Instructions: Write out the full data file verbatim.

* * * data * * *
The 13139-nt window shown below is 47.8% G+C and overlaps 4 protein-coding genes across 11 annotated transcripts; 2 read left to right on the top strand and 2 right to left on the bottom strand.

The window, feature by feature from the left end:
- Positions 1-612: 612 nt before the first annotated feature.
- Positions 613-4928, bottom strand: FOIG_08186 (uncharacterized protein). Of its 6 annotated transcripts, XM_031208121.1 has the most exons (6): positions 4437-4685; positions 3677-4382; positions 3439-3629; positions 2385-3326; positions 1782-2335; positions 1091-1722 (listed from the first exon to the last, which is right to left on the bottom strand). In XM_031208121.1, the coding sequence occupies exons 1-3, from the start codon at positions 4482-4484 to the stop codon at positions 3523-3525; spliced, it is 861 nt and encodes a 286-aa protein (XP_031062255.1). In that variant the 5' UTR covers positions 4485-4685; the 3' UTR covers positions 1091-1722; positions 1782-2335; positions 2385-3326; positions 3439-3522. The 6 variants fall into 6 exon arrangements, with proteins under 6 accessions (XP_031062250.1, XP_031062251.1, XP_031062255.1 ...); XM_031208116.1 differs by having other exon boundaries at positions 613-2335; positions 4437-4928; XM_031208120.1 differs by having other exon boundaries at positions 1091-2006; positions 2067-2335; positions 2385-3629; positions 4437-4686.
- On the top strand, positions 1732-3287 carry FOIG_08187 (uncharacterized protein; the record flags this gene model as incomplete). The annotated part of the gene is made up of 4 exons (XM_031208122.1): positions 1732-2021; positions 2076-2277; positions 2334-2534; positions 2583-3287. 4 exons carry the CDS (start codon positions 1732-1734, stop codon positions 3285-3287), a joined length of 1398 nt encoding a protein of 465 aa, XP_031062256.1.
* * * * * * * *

The 13139-nt window shown below is 47.8% G+C and overlaps 4 protein-coding genes across 11 annotated transcripts; 2 read left to right on the top strand and 2 right to left on the bottom strand.

The window, feature by feature from the left end:
- Positions 1-612: 612 nt before the first annotated feature.
- Positions 613-4928, bottom strand: FOIG_08186 (uncharacterized protein). Of its 6 annotated transcripts, XM_031208121.1 has the most exons (6): positions 4437-4685; positions 3677-4382; positions 3439-3629; positions 2385-3326; positions 1782-2335; positions 1091-1722 (listed from the first exon to the last, which is right to left on the bottom strand). In XM_031208121.1, the coding sequence occupies exons 1-3, from the start codon at positions 4482-4484 to the stop codon at positions 3523-3525; spliced, it is 861 nt and encodes a 286-aa protein (XP_031062255.1). In that variant the 5' UTR covers positions 4485-4685; the 3' UTR covers positions 1091-1722; positions 1782-2335; positions 2385-3326; positions 3439-3522. The 6 variants fall into 6 exon arrangements, with proteins under 6 accessions (XP_031062250.1, XP_031062251.1, XP_031062255.1 ...); XM_031208116.1 differs by having other exon boundaries at positions 613-2335; positions 4437-4928; XM_031208120.1 differs by having other exon boundaries at positions 1091-2006; positions 2067-2335; positions 2385-3629; positions 4437-4686.
- On the top strand, positions 1732-3287 carry FOIG_08187 (uncharacterized protein; the record flags this gene model as incomplete). The annotated part of the gene is made up of 4 exons (XM_031208122.1): positions 1732-2021; positions 2076-2277; positions 2334-2534; positions 2583-3287. 4 exons carry the CDS (start codon positions 1732-1734, stop codon positions 3285-3287), a joined length of 1398 nt encoding a protein of 465 aa, XP_031062256.1.